IV. 4. Orientation
Orientation is the process of introducing a new employee
to an institution, its services, and the community. It is the beginning
step in becoming a full-fledged agency/worker. Although an applicant
is given some introduction to an institution by filing an application
and having a personal interview, a more formal introduction is ordinarily
advantageous. This may be made by the director of the institution or
the supervisor under whom the new employee will work. It is best if
the new worker is helped by both in addition to being given assistance
by other workers. Sometimes films, tapes, or written materials are valuable.
When a new employee arrives, it is best if the director
shares his or her personal philosophy, discusses and describes the institution,
and allows the person to ask questions. Getting answers from the person
at the top is meaningful for an employee. The interview should be warm
and personal. The administrator may take the new employee around the
building and point out working quarters and relevant physical facilities.
The administrator should explain the basic policies of
the institution, its organization, its services, its board, its community
relationships, and all other pertinent factors. The new worker should
be given a copy of the policies and procedures manual.
Whatever the introductory method, the following are usually
described in orientation:
- Institution history and services.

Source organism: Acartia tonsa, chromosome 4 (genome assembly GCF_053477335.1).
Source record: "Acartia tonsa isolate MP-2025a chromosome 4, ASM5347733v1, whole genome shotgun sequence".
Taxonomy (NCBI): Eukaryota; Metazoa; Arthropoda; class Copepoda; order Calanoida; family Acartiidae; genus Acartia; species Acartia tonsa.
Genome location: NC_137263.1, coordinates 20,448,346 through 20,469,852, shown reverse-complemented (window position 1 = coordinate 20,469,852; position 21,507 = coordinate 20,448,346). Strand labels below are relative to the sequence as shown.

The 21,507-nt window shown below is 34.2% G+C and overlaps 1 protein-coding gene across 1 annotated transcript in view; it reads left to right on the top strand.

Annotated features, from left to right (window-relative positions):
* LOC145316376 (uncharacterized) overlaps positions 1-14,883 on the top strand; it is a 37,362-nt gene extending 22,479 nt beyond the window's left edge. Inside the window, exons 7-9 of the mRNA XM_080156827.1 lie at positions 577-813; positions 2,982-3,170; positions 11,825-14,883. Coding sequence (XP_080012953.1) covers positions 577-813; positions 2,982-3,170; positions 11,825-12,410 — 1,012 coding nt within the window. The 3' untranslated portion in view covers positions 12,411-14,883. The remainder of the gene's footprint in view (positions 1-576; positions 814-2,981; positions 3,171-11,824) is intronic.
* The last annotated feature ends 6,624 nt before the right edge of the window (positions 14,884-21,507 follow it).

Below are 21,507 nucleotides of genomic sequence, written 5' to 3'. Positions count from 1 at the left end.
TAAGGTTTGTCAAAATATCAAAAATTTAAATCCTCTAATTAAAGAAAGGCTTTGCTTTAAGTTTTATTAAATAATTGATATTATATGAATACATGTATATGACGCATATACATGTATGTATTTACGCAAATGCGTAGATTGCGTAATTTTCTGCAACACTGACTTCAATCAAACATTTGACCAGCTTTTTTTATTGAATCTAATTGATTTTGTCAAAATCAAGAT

- Basic policies, regulations, and procedures.
- Institution organizational structure, including the
level and position of the new employee in the institution.
- Basic information regarding such items as salary,
working ours, vacation, sick leave, and parking.
- Office arrangements for the employee.
- Fringe benefits, including health and life insurance,
retirement plans, and recreational facilities.
- Opportunities and challenges, including data regarding
promotion, salary increases, and opportunity for creativity.
A friendly introduction to the staff is significant. Although
this depends somewhat on the size of the institution, it certainly should
include personal introductions to those on the staff who will be working
closely with the appointee. An opportunity should be provided for an
interview with each key person. Again, these introductions should be
positive and warm. In addition to personal interviews with key personnel,
new employees might be invited to talk for a few minutes at a staff
meeting, to share with the group some of their experiences, ideas, and
New employees need to be introduced to the community also.
This can be done at a luncheon meeting with one or more key persons.
Also, the first time new workers attend a community function, they should
be introduced to the community leaders. Sometimes a special meeting,
luncheon, or dinner is held to introduce a new worker to the community.
In addition to personal introductions, it is imperative that the new
worker receive information about the key community agencies related
to the work, including data about their services and personnel, so the
worker is not altogether a novice when contact is made with them.